The good news is that our doctor says he's never had to hospitalize anyone for the types of typhoid and typhus that is down here, but it does require a dose of antibiotic.
Left turn signals. It's been very important to our safety and well-being to understand that the left turn signal on a car --- ours or the car in front of us --- doesn't always mean what you think it means.
If we're on the highway and the left turn signal flashes on the car or truck in front of us, it probably means it's safe to pass him. But it could also mean that he's turning left and it's not safe to pass him. Veteran drivers usually stick their left arm out when they really mean they intend to make a left turn. Making an assumption that you understand what the left turn signal indicates could mean the last poor decision you've ever made.
Passing on two lane highways. I was horrified the first time I was driving to the Manzanillo airport on a pretty good highway and vehicles would pass the car in front of them even though they could see --- as could I! -- that there was an oncoming vehicle in the other lane. What I have since discovered is that there is an assumption that the oncoming car will simply shift over to the shoulder to make way for you, and not just crash head on. Hopefully everyone knows that same rule!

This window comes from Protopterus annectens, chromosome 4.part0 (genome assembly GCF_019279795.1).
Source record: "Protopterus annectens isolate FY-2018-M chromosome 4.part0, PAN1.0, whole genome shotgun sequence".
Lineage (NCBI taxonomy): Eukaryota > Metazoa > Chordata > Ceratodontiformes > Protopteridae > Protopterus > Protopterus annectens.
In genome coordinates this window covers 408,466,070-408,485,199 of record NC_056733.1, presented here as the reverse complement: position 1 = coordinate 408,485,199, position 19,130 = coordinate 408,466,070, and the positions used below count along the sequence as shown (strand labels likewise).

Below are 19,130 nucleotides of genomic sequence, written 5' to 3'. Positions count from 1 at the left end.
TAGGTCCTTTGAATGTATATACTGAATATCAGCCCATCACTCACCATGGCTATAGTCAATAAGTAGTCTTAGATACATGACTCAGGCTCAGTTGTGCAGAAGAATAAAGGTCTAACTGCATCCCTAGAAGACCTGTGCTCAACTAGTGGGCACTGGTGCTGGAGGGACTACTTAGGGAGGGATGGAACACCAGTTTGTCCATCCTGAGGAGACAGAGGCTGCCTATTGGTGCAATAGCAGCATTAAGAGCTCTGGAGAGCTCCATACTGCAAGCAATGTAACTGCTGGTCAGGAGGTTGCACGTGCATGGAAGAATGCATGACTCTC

Things I Like About Mexico
The weather. Of course. Isn't that why most of us migrate south? I found myself grabbing the covers in the early morning for a little more sleep when the temperature had dipped below 80. If you don't like the heat, don't come to Mexico in May. But any place I can put on a swimsuit first thing in the morning and not need a sweater or cover-up all day is perfect for me.